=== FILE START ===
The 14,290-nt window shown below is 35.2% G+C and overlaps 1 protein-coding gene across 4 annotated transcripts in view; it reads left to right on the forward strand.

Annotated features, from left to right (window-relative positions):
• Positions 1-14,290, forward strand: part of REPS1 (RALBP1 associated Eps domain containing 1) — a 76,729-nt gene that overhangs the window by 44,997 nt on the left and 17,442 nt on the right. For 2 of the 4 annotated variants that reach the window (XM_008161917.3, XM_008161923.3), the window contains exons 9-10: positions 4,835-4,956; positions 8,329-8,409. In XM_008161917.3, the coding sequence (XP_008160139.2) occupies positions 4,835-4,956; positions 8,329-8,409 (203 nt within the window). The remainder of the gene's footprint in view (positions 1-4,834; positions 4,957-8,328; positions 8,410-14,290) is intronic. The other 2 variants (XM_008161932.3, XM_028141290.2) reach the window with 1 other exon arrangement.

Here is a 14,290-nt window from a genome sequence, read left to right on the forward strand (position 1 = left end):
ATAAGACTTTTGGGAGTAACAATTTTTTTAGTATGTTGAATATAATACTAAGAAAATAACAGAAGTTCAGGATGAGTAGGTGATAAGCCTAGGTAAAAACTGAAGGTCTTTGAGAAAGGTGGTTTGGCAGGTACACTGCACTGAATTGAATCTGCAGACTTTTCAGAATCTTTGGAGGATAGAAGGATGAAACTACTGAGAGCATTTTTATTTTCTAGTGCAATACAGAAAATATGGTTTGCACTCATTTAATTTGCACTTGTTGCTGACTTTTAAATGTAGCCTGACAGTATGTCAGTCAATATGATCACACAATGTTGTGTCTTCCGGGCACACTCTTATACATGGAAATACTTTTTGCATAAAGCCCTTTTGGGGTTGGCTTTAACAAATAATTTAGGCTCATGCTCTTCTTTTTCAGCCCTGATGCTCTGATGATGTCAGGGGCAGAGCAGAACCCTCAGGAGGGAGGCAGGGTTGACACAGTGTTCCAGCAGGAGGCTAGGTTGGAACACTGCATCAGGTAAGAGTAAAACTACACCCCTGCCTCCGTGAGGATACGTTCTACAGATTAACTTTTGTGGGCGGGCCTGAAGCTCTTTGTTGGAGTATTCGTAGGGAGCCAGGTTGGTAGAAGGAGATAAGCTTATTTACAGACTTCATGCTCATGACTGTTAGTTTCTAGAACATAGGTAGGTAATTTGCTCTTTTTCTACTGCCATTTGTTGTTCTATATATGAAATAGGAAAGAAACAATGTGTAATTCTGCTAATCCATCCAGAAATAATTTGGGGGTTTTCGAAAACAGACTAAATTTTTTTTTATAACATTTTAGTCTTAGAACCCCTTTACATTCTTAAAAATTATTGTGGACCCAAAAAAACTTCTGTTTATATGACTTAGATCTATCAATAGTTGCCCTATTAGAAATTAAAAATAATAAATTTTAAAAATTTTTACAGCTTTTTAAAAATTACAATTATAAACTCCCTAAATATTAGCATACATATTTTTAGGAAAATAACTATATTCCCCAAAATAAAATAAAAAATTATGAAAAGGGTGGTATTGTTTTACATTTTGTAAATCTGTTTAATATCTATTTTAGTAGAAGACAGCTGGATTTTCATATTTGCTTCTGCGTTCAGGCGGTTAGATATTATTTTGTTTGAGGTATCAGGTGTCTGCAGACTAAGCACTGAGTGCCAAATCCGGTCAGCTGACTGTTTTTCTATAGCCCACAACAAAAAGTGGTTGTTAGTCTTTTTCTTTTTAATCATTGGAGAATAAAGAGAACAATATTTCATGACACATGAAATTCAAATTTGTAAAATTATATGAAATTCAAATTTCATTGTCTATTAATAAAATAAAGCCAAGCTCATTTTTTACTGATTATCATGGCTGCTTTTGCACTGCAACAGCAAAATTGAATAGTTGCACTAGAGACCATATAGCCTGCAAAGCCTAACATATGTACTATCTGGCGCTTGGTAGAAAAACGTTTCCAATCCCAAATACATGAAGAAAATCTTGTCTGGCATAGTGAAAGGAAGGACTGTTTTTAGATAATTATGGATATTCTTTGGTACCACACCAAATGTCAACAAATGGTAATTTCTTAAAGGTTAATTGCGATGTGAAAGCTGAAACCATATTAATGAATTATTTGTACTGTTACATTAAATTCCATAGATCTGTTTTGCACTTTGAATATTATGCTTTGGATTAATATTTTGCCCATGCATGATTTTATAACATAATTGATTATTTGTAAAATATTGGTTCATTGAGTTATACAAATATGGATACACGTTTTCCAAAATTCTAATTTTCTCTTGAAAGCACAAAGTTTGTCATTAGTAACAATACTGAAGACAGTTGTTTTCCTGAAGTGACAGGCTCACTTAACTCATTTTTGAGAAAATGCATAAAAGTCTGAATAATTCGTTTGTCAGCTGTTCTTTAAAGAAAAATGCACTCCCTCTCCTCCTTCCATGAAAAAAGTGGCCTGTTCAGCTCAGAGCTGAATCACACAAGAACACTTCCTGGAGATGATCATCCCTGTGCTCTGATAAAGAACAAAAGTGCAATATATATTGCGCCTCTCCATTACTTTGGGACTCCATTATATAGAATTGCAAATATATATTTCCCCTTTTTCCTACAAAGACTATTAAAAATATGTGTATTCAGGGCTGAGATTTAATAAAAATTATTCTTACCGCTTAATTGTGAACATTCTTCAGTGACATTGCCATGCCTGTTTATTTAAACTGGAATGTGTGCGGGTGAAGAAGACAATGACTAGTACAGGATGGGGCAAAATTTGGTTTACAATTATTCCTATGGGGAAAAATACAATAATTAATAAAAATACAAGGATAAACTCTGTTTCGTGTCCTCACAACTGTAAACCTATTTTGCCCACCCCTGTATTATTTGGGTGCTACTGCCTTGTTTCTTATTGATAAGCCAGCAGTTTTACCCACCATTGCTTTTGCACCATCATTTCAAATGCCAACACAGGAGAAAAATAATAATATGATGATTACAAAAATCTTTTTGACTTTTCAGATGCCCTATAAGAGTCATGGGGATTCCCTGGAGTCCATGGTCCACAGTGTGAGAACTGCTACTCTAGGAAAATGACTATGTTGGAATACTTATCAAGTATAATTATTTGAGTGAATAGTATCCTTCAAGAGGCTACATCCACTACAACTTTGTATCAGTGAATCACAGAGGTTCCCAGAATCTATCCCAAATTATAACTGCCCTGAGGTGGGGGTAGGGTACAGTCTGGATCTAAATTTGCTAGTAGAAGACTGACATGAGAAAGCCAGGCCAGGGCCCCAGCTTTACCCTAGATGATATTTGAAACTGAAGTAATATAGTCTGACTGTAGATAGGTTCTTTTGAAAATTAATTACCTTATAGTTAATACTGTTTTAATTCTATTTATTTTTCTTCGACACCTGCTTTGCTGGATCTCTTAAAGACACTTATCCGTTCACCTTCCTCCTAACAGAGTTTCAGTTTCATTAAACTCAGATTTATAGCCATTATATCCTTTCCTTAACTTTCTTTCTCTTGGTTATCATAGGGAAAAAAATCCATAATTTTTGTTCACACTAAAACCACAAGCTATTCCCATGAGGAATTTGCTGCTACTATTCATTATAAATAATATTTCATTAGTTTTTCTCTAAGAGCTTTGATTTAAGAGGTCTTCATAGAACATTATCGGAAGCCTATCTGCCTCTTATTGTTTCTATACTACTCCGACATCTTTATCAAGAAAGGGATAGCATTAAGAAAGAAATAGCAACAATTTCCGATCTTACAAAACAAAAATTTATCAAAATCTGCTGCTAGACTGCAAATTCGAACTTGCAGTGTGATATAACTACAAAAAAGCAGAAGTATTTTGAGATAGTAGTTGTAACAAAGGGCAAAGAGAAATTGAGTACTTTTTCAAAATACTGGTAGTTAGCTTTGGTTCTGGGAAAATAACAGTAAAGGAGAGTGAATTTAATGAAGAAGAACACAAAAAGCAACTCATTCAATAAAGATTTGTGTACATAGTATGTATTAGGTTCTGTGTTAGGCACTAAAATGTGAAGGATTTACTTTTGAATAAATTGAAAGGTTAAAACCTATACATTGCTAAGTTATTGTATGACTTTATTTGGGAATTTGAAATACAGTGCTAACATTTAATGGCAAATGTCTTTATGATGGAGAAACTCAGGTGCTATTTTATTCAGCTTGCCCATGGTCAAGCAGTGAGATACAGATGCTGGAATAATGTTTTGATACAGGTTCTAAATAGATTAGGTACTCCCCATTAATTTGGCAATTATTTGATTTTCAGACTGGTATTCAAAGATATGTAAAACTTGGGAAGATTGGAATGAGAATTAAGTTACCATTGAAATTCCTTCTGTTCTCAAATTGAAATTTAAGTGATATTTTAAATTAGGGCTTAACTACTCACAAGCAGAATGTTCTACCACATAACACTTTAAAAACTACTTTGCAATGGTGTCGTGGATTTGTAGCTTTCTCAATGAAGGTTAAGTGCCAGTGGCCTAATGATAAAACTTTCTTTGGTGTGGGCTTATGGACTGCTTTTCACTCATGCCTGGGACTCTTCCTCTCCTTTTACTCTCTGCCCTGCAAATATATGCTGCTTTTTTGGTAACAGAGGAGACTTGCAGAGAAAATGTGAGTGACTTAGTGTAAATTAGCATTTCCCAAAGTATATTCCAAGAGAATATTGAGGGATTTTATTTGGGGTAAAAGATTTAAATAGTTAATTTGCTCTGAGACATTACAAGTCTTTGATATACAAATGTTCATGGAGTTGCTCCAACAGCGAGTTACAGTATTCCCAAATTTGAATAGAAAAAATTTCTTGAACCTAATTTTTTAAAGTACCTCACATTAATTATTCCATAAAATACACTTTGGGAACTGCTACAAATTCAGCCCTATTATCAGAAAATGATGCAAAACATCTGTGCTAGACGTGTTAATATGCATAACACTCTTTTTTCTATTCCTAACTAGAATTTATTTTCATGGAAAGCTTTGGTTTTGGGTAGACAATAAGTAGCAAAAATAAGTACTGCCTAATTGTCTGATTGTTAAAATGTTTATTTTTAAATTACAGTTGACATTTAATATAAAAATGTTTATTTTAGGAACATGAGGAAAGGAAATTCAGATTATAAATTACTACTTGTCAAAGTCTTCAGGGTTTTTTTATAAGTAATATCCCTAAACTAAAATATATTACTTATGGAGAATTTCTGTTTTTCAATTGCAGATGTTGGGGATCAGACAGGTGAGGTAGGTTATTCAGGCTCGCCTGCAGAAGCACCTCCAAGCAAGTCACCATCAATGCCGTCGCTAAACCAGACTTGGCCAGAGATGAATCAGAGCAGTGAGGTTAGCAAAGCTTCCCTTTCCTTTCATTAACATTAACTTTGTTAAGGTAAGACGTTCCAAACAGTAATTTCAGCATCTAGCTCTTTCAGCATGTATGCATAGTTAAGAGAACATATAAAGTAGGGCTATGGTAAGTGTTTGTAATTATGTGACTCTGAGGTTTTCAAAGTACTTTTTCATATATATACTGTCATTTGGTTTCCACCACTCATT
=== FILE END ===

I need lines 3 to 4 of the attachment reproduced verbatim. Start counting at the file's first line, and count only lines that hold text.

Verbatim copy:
• Positions 1-14,290, forward strand: part of REPS1 (RALBP1 associated Eps domain containing 1) — a 76,729-nt gene that overhangs the window by 44,997 nt on the left and 17,442 nt on the right. For 2 of the 4 annotated variants that reach the window (XM_008161917.3, XM_008161923.3), the window contains exons 9-10: positions 4,835-4,956; positions 8,329-8,409. In XM_008161917.3, the coding sequence (XP_008160139.2) occupies positions 4,835-4,956; positions 8,329-8,409 (203 nt within the window). The remainder of the gene's footprint in view (positions 1-4,834; positions 4,957-8,328; positions 8,410-14,290) is intronic. The other 2 variants (XM_008161932.3, XM_028141290.2) reach the window with 1 other exon arrangement.

Here is a 14,290-nt window from a genome sequence, read left to right on the forward strand (position 1 = left end):